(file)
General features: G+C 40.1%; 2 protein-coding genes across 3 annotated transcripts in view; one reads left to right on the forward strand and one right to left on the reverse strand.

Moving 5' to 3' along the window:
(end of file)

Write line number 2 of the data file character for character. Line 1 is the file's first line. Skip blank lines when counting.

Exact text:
Moving 5' to 3' along the window: